California offers the sun, beaches, mild climate and lots of fun – Part Two (Santa Barbara)

Santa Barbara is often compared to the Cote d’Azur for its stunning beauty. It is a dramatic combination of the sparkling ocean coast, the red crores surrounded by lush parks and the mountain ranges in the hinterland. The city is located on the most beautiful part of the U.S. West Coast 18 miles north of L.A. and 530 miles south of San Francisco. The beautiful, sandy beaches with an abundance of sun oriented south are the reason why Southern California is considered to be its northernmost point. Residents of northern California consider Santa Barbara County to be their southernmost because of the temperate climate and native fields at the base of the Santa Ynez Mountains.
In the hinterland of Santa Barbara is Franceschi Park. It is an 18-acre large botanical garden with an enviable collection of diverse exotic plants and a vantage point overlooking the city’s panorama. The Santa Barbara Mission was built in 1786 (22 missions in total) by the Spanish Franciscans. The Historic Santa Barbara County Courthouse is a beautiful 1929 Spanish-Amur building. El Mirador is also one of the tallest buildings in Santa Barbara. The richly decorated Spirit of the Sea Fountain and the beautifully landscaped gardens and lawns of this building are frequent backdrops of various performances, weddings, etc. Main State Street runs through the heart of Downtown and enters the oceanfront, connecting the Downtown Historic Arts District and Waterfront District. In the Co Co neighborhood you can discover the bohemian side of Santa Barbara with plenty of bars, restaurants, markets, shops.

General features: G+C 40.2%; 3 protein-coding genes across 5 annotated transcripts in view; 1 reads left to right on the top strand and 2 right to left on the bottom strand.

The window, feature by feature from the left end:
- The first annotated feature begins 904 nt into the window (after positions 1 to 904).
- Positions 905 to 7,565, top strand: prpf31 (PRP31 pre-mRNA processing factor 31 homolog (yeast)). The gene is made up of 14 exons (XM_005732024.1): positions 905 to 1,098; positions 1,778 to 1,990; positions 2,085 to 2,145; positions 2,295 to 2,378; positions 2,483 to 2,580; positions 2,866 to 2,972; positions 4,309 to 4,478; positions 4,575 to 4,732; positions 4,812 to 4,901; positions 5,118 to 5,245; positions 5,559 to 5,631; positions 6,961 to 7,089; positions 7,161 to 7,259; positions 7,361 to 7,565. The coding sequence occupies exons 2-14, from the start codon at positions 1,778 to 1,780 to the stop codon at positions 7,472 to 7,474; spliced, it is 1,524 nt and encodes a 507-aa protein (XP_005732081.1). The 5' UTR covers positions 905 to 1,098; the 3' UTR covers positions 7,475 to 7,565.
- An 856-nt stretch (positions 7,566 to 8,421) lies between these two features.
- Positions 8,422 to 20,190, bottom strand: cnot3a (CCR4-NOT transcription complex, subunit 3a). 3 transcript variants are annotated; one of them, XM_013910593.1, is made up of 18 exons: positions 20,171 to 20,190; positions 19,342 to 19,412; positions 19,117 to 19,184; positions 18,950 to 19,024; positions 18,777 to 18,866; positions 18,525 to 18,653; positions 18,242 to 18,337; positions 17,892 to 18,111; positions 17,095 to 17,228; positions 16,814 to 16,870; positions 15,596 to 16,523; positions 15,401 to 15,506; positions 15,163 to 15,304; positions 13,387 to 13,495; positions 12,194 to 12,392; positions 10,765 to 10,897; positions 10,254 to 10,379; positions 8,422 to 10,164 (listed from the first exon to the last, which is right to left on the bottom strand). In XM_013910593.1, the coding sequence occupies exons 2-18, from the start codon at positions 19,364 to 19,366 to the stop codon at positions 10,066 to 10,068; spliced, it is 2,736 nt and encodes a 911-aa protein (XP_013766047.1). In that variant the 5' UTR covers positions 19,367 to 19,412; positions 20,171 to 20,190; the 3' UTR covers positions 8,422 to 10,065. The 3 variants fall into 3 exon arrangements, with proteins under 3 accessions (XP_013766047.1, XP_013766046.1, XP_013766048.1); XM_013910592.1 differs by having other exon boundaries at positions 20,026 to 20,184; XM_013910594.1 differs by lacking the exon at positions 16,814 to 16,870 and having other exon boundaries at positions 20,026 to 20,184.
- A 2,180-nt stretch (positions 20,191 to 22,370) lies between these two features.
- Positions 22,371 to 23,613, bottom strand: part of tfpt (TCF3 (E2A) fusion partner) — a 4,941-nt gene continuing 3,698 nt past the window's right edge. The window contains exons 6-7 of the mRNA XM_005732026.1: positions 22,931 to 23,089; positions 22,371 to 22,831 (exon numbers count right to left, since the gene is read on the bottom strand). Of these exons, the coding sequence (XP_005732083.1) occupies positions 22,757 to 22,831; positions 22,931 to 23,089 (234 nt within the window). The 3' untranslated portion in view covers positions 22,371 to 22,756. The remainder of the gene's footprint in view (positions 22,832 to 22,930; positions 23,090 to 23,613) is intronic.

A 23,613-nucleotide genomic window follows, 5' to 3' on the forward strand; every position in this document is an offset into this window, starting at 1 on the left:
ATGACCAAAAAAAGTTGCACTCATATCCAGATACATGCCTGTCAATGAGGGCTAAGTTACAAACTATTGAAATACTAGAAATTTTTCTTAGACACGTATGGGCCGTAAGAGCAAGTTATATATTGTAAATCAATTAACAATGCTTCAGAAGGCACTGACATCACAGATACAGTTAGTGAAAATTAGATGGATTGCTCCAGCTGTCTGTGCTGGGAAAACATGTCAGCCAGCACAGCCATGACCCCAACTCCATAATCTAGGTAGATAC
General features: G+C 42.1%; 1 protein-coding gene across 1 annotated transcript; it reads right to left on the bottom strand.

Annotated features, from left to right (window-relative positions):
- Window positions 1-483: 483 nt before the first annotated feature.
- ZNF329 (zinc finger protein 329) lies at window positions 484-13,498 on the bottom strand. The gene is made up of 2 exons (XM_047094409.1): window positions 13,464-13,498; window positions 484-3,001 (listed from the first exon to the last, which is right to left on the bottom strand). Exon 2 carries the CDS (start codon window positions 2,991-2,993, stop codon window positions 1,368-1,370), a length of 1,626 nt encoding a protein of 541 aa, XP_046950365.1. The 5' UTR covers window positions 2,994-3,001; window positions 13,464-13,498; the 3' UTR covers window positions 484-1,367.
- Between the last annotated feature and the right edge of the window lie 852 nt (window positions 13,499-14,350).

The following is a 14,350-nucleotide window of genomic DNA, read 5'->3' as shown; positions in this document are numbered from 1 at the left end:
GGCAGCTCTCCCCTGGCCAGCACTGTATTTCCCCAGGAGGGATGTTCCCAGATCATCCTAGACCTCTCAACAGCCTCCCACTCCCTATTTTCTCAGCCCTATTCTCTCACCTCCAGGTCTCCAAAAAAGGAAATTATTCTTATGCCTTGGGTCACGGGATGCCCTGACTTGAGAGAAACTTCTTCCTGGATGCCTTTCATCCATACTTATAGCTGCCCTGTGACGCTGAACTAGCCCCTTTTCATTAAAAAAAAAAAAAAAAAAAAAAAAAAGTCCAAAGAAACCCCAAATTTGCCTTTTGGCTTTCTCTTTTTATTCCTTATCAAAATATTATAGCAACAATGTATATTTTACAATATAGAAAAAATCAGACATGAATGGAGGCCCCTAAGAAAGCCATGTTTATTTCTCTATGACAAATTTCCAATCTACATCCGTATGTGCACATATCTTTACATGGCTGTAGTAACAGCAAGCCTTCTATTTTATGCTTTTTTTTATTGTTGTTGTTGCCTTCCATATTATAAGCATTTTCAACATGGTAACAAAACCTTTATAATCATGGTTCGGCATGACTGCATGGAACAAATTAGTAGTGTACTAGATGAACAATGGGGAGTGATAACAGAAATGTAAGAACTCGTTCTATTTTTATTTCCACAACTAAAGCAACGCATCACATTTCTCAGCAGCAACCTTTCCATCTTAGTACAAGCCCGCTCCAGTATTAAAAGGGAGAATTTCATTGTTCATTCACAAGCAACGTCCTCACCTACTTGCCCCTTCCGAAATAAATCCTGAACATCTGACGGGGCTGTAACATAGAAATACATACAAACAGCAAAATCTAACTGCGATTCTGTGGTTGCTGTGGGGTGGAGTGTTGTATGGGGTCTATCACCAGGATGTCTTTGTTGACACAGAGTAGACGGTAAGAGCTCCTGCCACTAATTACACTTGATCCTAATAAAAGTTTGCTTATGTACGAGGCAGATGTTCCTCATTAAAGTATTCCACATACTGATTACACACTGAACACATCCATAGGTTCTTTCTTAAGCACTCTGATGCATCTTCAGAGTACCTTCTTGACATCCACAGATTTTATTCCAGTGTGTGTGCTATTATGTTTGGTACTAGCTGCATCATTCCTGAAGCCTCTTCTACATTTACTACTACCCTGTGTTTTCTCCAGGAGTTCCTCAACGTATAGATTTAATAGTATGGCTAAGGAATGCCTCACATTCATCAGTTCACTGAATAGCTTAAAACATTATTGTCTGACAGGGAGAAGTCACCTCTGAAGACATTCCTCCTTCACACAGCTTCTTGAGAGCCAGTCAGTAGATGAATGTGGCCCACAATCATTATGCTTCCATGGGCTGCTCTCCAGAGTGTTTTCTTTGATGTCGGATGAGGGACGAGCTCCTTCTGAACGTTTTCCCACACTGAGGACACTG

At the Port of Santa Barbara you can board one of the quad-jet catamarans and go sightseeing with gray whales and dolphins. The long sandy beach divides the port of Santa Barbara and the dock to the west and east beaches. For those who don’t like the city beaches 11 miles to Los Angeles, there are Carpenteria State Beach and Rincon Beach, California’s most popular surf destinations. Next you walk to Stearn Wharf, the oldest shoreline of the West Coast on wooden poles (1872) that survived the Pacific’s whimsical nature, wars, fires and earthquakes. Until the 1930s, there was a gym and a civilian port of the city and a floating casino until World War II. Then it becomes a military dock. Today it is a striking feature of the city with its shops, museums and bars.
The former industrial city hub is completely different from the rest of the city. It is a city center with surf equipment stores, galleries, art studios, wineries and workshops. This is where the Santa Barbara Surfing Museum is located. The museum is open to visitors on Sundays from 12 to 5 pm. Admission is free.

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